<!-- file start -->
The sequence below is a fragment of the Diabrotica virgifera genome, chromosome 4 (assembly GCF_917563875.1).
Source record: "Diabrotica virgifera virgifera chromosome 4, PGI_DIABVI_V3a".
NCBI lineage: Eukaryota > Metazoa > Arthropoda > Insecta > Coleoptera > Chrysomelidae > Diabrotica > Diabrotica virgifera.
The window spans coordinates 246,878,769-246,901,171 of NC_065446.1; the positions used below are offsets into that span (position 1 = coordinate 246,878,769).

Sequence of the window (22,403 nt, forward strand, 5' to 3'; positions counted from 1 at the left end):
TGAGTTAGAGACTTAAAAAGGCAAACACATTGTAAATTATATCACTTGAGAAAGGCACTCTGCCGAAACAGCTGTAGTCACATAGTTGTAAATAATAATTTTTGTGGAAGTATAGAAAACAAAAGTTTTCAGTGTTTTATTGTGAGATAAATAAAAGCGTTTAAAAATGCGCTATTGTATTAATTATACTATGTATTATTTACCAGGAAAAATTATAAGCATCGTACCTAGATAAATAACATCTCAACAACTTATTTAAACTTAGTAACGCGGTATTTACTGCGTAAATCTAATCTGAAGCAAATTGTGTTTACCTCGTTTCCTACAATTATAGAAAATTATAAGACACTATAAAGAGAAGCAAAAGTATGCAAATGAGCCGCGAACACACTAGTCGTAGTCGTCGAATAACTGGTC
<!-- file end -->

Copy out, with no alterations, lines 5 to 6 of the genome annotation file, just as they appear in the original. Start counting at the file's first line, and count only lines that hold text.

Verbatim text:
Sequence of the window (22,403 nt, forward strand, 5' to 3'; positions counted from 1 at the left end):
TGAGTTAGAGACTTAAAAAGGCAAACACATTGTAAATTATATCACTTGAGAAAGGCACTCTGCCGAAACAGCTGTAGTCACATAGTTGTAAATAATAATTTTTGTGGAAGTATAGAAAACAAAAGTTTTCAGTGTTTTATTGTGAGATAAATAAAAGCGTTTAAAAATGCGCTATTGTATTAATTATACTATGTATTATTTACCAGGAAAAATTATAAGCATCGTACCTAGATAAATAACATCTCAACAACTTATTTAAACTTAGTAACGCGGTATTTACTGCGTAAATCTAATCTGAAGCAAATTGTGTTTACCTCGTTTCCTACAATTATAGAAAATTATAAGACACTATAAAGAGAAGCAAAAGTATGCAAATGAGCCGCGAACACACTAGTCGTAGTCGTCGAATAACTGGTC